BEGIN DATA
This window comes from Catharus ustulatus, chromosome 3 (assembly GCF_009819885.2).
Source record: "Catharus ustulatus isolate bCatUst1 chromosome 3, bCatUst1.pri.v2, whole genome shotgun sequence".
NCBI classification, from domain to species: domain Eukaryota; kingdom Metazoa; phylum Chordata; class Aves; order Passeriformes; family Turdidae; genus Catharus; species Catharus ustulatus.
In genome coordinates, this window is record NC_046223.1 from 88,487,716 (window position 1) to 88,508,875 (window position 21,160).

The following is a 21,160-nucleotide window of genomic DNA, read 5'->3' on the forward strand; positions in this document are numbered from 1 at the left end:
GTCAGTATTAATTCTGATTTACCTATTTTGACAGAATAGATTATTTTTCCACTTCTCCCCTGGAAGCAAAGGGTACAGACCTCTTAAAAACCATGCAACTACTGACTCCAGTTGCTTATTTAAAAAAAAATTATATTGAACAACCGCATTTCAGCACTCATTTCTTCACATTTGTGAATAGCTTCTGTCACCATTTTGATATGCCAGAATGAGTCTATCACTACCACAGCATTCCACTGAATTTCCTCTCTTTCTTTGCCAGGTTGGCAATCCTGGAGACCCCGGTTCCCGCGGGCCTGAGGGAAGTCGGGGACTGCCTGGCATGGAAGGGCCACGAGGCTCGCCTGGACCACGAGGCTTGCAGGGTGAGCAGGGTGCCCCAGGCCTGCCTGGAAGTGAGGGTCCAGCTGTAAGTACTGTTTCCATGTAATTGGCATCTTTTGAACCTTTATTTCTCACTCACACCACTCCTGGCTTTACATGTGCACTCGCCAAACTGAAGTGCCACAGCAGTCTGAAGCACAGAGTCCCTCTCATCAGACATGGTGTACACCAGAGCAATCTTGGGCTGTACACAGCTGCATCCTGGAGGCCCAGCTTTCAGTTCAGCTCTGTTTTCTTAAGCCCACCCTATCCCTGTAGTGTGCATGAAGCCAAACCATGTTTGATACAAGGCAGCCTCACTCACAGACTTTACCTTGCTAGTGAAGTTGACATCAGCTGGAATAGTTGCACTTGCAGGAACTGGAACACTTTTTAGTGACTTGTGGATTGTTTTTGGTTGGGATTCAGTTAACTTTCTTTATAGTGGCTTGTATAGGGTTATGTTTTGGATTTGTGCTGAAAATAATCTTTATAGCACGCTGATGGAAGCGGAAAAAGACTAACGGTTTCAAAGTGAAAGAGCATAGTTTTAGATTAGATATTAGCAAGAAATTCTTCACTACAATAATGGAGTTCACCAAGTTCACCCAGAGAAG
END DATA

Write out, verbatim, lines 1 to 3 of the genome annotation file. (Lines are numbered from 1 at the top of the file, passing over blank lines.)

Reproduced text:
This window comes from Catharus ustulatus, chromosome 3 (assembly GCF_009819885.2).
Source record: "Catharus ustulatus isolate bCatUst1 chromosome 3, bCatUst1.pri.v2, whole genome shotgun sequence".
NCBI classification, from domain to species: domain Eukaryota; kingdom Metazoa; phylum Chordata; class Aves; order Passeriformes; family Turdidae; genus Catharus; species Catharus ustulatus.